We are excited to announce that we just released the first set of geospatial functions in Azure Data Explorer!
Geohashes are a beautiful way to store locations in a single column with a precision based on the length of the hash. This enables the user to summarize data on geographical buckets. We are supporting the transformation from points to geohashes and back.
One of the most exciting new capabilities of KQL is the way to analyze if a given point is contained in a circle or a polygon. The geospatial coordinates are based on the WGS-84 coordinate reference system and the geodetic datum used for measurements on earth is a sphere. Polygon edges are geodesics on the sphere. Over time we are going to extend the functionality even further.
Let's try to get all interesting buildings given on a polygon like this:
The following query leverages the geo-point-in-polygon function and the GeoJSON represenation of Manhattan island without Central Park in order to project all places in the polygon.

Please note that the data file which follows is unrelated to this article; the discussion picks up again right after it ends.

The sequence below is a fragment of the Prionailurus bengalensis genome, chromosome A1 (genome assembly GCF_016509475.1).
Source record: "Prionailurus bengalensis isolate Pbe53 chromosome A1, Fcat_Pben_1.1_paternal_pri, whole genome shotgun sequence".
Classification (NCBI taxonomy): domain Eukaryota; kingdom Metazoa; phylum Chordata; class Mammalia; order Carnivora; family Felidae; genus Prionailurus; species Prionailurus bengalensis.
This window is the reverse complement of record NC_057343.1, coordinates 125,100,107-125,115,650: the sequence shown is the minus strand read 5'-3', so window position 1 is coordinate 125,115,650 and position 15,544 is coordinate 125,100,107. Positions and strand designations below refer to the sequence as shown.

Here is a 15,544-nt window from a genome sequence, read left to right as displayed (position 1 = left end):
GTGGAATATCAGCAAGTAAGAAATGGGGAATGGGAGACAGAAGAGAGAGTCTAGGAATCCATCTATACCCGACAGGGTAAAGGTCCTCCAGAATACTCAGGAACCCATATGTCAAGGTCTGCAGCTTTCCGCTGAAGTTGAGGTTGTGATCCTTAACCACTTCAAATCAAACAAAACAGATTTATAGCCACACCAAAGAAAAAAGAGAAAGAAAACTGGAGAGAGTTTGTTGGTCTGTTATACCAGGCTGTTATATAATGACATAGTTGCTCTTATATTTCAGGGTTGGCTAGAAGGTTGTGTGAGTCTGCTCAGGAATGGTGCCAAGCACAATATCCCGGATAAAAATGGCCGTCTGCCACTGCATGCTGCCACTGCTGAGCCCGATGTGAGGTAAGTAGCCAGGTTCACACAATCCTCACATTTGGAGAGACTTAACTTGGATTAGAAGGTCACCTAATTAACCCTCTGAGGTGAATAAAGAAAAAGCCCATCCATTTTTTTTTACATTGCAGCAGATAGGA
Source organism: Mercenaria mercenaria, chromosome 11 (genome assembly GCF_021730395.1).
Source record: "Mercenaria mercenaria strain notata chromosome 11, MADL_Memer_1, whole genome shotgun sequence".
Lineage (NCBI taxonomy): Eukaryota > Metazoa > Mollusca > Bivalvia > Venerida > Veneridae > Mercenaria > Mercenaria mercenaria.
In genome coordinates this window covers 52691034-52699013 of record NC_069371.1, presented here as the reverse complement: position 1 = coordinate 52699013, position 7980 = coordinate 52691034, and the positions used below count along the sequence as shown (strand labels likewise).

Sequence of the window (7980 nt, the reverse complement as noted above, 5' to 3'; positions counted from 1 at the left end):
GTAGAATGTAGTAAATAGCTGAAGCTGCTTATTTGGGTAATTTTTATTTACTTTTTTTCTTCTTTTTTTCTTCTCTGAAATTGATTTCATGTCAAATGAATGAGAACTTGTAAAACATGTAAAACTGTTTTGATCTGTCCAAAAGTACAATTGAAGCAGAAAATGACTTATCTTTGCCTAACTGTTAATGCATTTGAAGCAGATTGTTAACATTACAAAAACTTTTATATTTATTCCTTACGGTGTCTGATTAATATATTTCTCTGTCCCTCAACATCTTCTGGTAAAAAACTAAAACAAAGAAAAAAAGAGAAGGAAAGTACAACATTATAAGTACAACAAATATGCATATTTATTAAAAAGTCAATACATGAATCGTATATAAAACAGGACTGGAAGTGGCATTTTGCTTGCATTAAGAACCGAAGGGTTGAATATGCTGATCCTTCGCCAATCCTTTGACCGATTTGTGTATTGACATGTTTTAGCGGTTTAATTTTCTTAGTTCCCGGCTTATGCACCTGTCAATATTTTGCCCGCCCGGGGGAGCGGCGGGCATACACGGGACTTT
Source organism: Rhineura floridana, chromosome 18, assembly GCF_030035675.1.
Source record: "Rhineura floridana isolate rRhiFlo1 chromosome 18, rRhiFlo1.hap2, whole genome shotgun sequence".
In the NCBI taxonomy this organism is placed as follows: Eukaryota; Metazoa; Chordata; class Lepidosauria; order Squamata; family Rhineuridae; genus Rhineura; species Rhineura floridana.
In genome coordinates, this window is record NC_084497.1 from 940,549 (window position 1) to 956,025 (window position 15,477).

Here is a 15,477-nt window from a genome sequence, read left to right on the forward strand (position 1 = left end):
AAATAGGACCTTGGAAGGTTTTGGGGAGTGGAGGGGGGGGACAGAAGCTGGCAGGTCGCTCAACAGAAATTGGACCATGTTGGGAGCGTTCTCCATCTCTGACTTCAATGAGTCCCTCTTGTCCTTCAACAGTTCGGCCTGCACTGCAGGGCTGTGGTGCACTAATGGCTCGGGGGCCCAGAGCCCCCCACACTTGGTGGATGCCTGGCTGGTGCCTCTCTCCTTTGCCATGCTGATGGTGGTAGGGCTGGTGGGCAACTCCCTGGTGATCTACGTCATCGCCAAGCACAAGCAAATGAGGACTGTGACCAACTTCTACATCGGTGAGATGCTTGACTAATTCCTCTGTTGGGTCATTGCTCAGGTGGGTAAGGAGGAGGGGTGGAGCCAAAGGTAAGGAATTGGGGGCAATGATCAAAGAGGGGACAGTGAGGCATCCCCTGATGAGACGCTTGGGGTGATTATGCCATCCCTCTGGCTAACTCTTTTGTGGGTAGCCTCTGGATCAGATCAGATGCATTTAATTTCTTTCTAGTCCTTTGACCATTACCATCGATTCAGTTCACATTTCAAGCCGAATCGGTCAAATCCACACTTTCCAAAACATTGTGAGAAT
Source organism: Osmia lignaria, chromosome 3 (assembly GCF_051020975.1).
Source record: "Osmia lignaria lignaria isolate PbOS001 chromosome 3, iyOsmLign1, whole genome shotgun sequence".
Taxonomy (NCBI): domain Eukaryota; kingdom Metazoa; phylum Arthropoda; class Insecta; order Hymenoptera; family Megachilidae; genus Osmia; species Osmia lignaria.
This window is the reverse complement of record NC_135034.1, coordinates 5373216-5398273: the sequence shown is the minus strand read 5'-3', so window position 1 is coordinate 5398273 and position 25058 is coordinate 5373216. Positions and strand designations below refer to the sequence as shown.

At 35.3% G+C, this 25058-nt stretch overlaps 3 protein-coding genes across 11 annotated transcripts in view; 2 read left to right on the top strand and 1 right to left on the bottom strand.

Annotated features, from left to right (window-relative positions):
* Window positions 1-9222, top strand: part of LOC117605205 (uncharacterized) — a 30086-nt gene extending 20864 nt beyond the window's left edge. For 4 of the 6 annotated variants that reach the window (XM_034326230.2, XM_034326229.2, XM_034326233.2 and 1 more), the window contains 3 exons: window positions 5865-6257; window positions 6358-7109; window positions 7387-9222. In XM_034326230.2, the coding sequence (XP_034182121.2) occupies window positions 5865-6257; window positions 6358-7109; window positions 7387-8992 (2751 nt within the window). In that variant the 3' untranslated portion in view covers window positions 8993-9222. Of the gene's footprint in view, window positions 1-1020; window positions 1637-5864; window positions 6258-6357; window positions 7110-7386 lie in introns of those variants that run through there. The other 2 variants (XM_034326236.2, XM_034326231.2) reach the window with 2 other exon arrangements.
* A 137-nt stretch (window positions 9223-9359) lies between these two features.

datatable(longitude:real, latitude:real, place:string)
real(-73.985654), 40.748487, 'Empire State Building', // In Polygon
real(-73.963249), 40.779525, 'The Metropolitan Museum of Art', // In exterior of polygon
real(-73.874367), 40.777356, 'LaGuardia Airport', // In exterior of polygon
| project place
The result is: "Empire State Building". Besides the polygons it's also possible to define regions based on circles and make use of geo-point-in-circle .
What to do next?
Go out and try it yourself on exciting open datasets like NYC-taxi or NOAA integrated surface data . You could start by exploring the global warming of earth by analyzing the average temperature of November based on geohashes over the course of the last 10 years and create beautiful PowerBI visualizations like this: